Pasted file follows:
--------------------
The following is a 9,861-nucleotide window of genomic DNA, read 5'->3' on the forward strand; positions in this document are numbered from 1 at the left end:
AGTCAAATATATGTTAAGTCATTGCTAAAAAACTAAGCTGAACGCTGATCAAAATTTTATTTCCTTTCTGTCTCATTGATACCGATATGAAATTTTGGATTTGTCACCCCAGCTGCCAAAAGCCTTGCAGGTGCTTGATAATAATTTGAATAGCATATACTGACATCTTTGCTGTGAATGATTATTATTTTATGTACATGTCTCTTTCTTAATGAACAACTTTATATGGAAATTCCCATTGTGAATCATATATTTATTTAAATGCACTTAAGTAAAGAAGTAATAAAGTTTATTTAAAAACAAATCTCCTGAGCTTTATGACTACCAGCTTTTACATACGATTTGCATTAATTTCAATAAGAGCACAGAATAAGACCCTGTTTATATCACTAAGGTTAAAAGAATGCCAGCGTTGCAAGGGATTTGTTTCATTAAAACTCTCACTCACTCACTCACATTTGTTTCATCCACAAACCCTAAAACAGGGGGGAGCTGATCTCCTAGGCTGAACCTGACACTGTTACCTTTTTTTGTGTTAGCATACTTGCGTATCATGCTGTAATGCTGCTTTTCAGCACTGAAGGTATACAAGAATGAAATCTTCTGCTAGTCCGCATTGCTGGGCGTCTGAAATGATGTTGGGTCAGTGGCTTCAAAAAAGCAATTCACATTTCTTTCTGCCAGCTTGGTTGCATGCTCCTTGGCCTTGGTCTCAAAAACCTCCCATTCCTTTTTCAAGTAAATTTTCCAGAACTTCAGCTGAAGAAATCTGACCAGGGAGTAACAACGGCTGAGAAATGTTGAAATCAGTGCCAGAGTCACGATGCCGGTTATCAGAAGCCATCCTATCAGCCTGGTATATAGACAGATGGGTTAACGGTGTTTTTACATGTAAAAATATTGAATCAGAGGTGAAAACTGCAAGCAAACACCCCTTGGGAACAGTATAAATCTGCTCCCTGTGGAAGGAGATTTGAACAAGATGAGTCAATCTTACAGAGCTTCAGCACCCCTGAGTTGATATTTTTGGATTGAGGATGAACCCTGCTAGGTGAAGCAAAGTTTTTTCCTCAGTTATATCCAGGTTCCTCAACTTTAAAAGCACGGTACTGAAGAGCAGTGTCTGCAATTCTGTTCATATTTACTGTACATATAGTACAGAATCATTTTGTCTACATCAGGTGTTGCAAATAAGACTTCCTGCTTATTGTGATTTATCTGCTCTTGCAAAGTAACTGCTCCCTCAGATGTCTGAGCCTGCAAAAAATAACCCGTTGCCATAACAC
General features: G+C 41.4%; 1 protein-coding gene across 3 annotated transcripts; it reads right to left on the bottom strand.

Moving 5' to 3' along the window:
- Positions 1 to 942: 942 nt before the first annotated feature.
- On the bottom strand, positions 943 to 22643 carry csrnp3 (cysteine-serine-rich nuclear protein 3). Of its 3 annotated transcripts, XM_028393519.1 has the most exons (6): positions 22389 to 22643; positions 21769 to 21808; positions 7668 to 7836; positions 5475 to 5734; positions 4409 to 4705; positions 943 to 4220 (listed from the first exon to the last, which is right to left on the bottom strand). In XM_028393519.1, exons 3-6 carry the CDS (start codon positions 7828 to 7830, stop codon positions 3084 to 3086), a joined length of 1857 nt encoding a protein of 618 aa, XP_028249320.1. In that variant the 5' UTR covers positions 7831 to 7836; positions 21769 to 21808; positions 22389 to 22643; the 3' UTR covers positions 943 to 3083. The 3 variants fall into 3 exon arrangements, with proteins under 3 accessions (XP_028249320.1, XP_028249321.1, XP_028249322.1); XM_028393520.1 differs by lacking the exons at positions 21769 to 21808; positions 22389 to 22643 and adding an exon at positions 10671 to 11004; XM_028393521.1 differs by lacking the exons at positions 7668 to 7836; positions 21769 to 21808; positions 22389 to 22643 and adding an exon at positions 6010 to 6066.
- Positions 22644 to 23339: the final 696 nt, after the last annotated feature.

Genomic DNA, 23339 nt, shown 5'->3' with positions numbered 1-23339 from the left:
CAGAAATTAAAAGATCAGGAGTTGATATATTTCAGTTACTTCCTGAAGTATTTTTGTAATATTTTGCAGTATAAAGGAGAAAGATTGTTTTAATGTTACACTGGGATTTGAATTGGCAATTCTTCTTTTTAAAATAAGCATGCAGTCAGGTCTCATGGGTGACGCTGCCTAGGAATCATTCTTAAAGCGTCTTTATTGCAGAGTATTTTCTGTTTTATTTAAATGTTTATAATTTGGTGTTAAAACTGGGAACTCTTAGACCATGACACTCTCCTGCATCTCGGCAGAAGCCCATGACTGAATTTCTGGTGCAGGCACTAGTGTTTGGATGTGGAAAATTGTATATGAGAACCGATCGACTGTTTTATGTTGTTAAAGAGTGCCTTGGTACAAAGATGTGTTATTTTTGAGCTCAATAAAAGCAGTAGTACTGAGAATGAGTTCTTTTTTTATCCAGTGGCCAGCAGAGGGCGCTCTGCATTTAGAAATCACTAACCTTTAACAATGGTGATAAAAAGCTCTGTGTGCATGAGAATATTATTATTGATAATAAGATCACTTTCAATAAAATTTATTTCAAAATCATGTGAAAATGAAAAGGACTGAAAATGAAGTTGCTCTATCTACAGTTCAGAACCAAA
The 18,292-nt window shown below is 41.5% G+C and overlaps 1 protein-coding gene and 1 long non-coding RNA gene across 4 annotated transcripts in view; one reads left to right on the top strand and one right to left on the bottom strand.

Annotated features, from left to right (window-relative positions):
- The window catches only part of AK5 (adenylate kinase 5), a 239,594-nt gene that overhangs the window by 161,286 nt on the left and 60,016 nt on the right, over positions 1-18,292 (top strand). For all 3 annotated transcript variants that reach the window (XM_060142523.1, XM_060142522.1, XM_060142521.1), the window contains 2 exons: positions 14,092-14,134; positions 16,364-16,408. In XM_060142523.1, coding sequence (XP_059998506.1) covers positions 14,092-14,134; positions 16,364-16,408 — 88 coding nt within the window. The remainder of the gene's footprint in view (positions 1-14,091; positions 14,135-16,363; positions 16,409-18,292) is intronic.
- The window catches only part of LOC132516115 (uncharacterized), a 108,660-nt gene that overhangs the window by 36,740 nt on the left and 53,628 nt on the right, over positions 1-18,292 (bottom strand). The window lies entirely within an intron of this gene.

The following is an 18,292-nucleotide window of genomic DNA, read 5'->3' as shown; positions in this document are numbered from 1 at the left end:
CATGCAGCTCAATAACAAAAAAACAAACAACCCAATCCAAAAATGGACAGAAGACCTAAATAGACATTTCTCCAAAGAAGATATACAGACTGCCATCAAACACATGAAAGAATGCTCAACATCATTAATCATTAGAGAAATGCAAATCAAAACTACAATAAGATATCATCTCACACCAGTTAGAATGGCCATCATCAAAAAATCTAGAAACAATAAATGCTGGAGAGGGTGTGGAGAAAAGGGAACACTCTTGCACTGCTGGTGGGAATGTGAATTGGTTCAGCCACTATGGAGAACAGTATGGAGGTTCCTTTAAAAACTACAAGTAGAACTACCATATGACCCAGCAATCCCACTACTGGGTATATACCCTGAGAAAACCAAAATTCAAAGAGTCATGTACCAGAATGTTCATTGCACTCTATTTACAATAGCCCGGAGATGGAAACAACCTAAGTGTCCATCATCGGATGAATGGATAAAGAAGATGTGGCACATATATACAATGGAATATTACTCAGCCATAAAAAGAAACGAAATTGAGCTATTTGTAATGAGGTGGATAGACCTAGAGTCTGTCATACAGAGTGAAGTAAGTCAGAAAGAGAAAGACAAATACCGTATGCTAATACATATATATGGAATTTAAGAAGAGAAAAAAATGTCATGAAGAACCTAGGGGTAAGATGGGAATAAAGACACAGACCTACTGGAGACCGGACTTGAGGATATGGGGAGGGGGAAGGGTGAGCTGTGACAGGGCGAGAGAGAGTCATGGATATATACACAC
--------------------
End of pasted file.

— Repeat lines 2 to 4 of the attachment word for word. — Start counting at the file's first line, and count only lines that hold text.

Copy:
AGTCAAATATATGTTAAGTCATTGCTAAAAAACTAAGCTGAACGCTGATCAAAATTTTATTTCCTTTCTGTCTCATTGATACCGATATGAAATTTTGGATTTGTCACCCCAGCTGCCAAAAGCCTTGCAGGTGCTTGATAATAATTTGAATAGCATATACTGACATCTTTGCTGTGAATGATTATTATTTTATGTACATGTCTCTTTCTTAATGAACAACTTTATATGGAAATTCCCATTGTGAATCATATATTTATTTAAATGCACTTAAGTAAAGAAGTAATAAAGTTTATTTAAAAACAAATCTCCTGAGCTTTATGACTACCAGCTTTTACATACGATTTGCATTAATTTCAATAAGAGCACAGAATAAGACCCTGTTTATATCACTAAGGTTAAAAGAATGCCAGCGTTGCAAGGGATTTGTTTCATTAAAACTCTCACTCACTCACTCACATTTGTTTCATCCACAAACCCTAAAACAGGGGGGAGCTGATCTCCTAGGCTGAACCTGACACTGTTACCTTTTTTTGTGTTAGCATACTTGCGTATCATGCTGTAATGCTGCTTTTCAGCACTGAAGGTATACAAGAATGAAATCTTCTGCTAGTCCGCATTGCTGGGCGTCTGAAATGATGTTGGGTCAGTGGCTTCAAAAAAGCAATTCACATTTCTTTCTGCCAGCTTGGTTGCATGCTCCTTGGCCTTGGTCTCAAAAACCTCCCATTCCTTTTTCAAGTAAATTTTCCAGAACTTCAGCTGAAGAAATCTGACCAGGGAGTAACAACGGCTGAGAAATGTTGAAATCAGTGCCAGAGTCACGATGCCGGTTATCAGAAGCCATCCTATCAGCCTGGTATATAGACAGATGGGTTAACGGTGTTTTTACATGTAAAAATATTGAATCAGAGGTGAAAACTGCAAGCAAACACCCCTTGGGAACAGTATAAATCTGCTCCCTGTGGAAGGAGATTTGAACAAGATGAGTCAATCTTACAGAGCTTCAGCACCCCTGAGTTGATATTTTTGGATTGAGGATGAACCCTGCTAGGTGAAGCAAAGTTTTTTCCTCAGTTATATCCAGGTTCCTCAACTTTAAAAGCACGGTACTGAAGAGCAGTGTCTGCAATTCTGTTCATATTTACTGTACATATAGTACAGAATCATTTTGTCTACATCAGGTGTTGCAAATAAGACTTCCTGCTTATTGTGATTTATCTGCTCTTGCAAAGTAACTGCTCCCTCAGATGTCTGAGCCTGCAAAAAATAACCCGTTGCCATAACAC
General features: G+C 41.4%; 1 protein-coding gene across 3 annotated transcripts; it reads right to left on the bottom strand.

Moving 5' to 3' along the window: